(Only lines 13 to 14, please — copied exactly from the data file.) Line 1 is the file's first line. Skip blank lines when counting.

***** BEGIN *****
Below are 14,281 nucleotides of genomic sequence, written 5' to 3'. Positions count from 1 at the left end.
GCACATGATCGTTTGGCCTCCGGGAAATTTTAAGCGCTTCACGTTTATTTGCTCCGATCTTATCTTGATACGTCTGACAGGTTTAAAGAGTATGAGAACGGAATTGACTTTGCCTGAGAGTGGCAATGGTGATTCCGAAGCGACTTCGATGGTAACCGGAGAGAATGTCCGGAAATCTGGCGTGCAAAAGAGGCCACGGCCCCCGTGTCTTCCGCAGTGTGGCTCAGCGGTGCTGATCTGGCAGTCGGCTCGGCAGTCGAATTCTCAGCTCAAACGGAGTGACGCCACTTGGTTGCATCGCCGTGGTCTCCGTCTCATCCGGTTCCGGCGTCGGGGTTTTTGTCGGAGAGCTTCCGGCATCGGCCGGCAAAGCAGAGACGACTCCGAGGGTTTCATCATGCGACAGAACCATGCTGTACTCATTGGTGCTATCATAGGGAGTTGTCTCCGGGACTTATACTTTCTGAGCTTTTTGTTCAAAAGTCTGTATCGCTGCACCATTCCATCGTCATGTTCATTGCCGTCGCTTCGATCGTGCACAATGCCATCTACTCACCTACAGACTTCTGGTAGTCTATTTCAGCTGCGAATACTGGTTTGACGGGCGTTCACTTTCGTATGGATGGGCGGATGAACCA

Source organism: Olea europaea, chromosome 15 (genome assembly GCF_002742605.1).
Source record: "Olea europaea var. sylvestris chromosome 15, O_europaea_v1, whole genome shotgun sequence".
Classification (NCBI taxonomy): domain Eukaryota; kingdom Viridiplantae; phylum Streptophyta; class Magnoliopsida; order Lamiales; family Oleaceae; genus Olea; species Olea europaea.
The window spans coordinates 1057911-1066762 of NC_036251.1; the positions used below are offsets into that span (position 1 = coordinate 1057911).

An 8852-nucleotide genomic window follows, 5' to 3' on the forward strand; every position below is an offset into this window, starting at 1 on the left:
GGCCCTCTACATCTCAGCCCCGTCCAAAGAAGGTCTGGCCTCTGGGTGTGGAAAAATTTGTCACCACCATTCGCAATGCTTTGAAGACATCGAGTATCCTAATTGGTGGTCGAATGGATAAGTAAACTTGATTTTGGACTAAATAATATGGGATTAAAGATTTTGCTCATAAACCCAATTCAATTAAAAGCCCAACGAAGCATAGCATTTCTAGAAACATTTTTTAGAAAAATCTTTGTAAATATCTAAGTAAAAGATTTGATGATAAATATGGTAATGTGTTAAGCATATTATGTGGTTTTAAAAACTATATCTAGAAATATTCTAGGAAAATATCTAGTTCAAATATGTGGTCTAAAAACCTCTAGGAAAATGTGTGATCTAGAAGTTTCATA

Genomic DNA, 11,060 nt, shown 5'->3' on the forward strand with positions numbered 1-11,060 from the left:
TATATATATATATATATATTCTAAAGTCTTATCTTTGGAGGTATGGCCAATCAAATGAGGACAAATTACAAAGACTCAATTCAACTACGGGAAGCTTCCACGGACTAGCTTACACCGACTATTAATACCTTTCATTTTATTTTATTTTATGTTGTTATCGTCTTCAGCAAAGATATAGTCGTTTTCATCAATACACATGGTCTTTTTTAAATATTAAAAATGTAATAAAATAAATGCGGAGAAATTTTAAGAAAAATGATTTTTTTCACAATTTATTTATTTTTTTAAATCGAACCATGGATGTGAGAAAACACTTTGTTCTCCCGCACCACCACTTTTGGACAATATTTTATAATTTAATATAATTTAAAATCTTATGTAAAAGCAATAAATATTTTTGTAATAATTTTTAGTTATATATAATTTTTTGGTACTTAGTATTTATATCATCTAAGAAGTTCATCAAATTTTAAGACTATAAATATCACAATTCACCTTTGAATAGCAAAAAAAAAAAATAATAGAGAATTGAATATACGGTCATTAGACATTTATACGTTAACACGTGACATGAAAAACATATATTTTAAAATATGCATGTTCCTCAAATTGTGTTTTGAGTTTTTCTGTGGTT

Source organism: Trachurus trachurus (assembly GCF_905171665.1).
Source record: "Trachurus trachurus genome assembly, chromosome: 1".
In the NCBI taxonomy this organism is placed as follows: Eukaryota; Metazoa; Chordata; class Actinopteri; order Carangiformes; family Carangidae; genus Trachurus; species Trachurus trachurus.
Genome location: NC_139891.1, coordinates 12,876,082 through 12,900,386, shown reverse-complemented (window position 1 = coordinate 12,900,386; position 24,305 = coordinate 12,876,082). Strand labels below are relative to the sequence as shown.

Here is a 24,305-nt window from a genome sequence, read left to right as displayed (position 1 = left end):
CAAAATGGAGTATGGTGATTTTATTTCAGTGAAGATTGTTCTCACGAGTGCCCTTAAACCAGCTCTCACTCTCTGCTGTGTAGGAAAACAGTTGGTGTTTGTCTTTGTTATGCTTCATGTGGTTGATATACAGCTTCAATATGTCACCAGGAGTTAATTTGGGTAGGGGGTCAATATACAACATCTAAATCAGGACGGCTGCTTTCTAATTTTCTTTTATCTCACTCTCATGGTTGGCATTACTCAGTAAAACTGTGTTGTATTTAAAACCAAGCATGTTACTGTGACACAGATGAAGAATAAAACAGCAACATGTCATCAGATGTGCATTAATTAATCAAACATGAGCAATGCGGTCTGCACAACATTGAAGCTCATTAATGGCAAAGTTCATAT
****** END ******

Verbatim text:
In the NCBI taxonomy this organism is placed as follows: Eukaryota; Metazoa; Chordata; class Actinopteri; order Carangiformes; family Carangidae; genus Trachurus; species Trachurus trachurus.
Genome location: NC_139891.1, coordinates 12,876,082 through 12,900,386, shown reverse-complemented (window position 1 = coordinate 12,900,386; position 24,305 = coordinate 12,876,082). Strand labels below are relative to the sequence as shown.